Exotic and Invasive Species
- What is a lionfish?
- Where did lionfish come from?
- What types of habitat do lionfish prefer?
- How common are they?
- What do lionfish eat? What eats lionfish?
- Why are lionfish bad for the environment?
- Are lionfish dangerous? What should I do if I am stung?
- What is being done to control invasive lionfish in the Gulf of Mexico?
- What should I do if I see a lionfish?
- More information on lionfish or other invasive species
Lionfish are a small to medium sized reef fish (up to 18 inches) generally found on hard structures such as oil rigs or shipwrecks. They are reddish brown/white striped in color and possess large ornamental fins with venomous spines. They have a large head and mouth which makes them very effective predators of other small reef fishes.
There are many species of lionfish, but the two that are responsible for most invasions in the Gulf are the red lionfish (Pterois volitans) and the devil firefish (Pterois miles). These two species are very difficult to tell apart without genetic analysis.
Lionfish are naturally found throughout the Indo-Pacific. It is thought that they were first introduced to the Atlantic in the early 1990’s as aquarium escapees in the Biscayne Bay area of South Florida. However, lionfish are popular in saltwater aquariums and a few were reported in the Atlantic prior to this. Since this initial introduction, lionfish have spread up the Atlantic coast with reports as far north as Rhode Island, into the Florida Keys, Bermuda, the Caribbean Islands, and east into the northern and (most recently) western Gulf of Mexico. It is thought that lionfish are able to spread rapidly throughout this range by taking advantage of surface currents, such as the Gulf Stream, as larvae. Due to the fact that they are naturally from tropical regions of the world and prefer warm waters, it is thought that they will not be able to establish themselves farther north than North Carolina.
Lionfish are a type of reef fish which means that they generally prefer to live near hard structures such as oil rigs, wrecks, coral reefs, jetties, etc. though they have recently been shown to thrive in mangrove communities as well. Adjacent to the Texas coast, most lionfish are reported by divers on oil rigs, ship wrecks, and even coral reef in the Flower Garden Banks National Marine Sanctuary. During the day, lionfish are fairly inactive, generally hiding in crevices in the reef structure, and are thought to be nocturnal, mainly hunting in the morning and evening.
There have been over 3000 reports of lionfish in their invasive range (mainly from south Florida and the Caribbean islands). However, lionfish are, thus far, fairly rare in the western Gulf of Mexico (relatively speaking) and Texas state waters (within 9 nautical miles). The most recent records show that there have been 66 reports of lionfish in the western Gulf of Mexico adjacent to the Texas coast (though there have most likely been many more unreported sightings) with two recently reported on Packery Channel Jetties in Corpus Christi.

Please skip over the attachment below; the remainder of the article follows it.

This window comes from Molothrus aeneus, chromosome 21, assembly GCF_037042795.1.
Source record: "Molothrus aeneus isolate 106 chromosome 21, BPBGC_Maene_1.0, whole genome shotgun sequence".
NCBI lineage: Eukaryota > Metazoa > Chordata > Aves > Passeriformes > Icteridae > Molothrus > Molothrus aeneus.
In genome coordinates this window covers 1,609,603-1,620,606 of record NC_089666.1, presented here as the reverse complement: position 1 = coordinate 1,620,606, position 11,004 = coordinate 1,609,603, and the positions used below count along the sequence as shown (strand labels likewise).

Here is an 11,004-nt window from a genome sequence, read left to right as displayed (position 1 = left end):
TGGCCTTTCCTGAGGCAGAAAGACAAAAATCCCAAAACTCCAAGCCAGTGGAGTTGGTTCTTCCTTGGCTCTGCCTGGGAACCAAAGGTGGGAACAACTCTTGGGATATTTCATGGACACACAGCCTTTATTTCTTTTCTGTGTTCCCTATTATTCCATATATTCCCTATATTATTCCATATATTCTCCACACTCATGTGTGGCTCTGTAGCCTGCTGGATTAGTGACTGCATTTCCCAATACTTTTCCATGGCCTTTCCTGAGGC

In their invasive range, lionfish have been documented to live in densities almost five times higher than in their native range. This may be due to the lack of natural predation and abundance of prey organisms not well suited to avoiding such an efficient predator.
Due to their large head and mouth, lionfish are able to eat both fish and invertebrate (crabs, shrimp, etc.) prey up to half their body size. As they grow, lionfish tend to focus almost exclusively on fish prey which may include young of recreationally/commercially important species such as grouper and snapper.
Lionfish have very few predators in their invasive range due to their venomous spines though a few species of grouper and shark may be able to prey on them.
Due to their large mouth and unique hunting strategies, lionfish are incredibly efficient predators. Lionfish are able to eat prey up to half their body size and utilize hunting strategies such as hunting in groups, herding prey fish with their long pectoral fins, and flushing hidden organisms out of the sediments. This, combined with their ability for rapid reproduction and lack of predators throughout their invasive range, allows them to quickly populate natural and artificial reef structures and wipe out native reef fishes and invertebrates.
Lionfish possess venomous dorsal, pelvic, and anal spines laced with a powerful neurotoxin. While stings are generally not fatal, they can be extremely painful and should be taken seriously. If stung by a lionfish, you should immerse the wound in hot water (100-110°F) for 15-20 minutes, being careful not to burn skin, and seek medical attention immediately.
The spread of lionfish is being closely monitored by state and federal agencies. In Texas waters, lionfish have not yet become as prevalent as they have in other areas of the Gulf and Atlantic. Our best means of defense is to educate the public and encourage harvest of lionfish to remove them from our waters before they become an issue. We need to be pro-active in dealing with this potentially harmful invader. The more eyes we have on the water, the better.
If you see a lionfish you should report its location to local state or federal fisheries agencies:
- Texas Parks and Wildlife Department
Call: 361-972-6253 (Leslie Hartman)
- US Geological Survey:
If you have the means to safely harvest the lionfish (spearfishing is a very popular method), do so. Do not release lionfish if captured. Once the spines have been removed, lionfish are quite edible and can be filleted like many other reef fishes.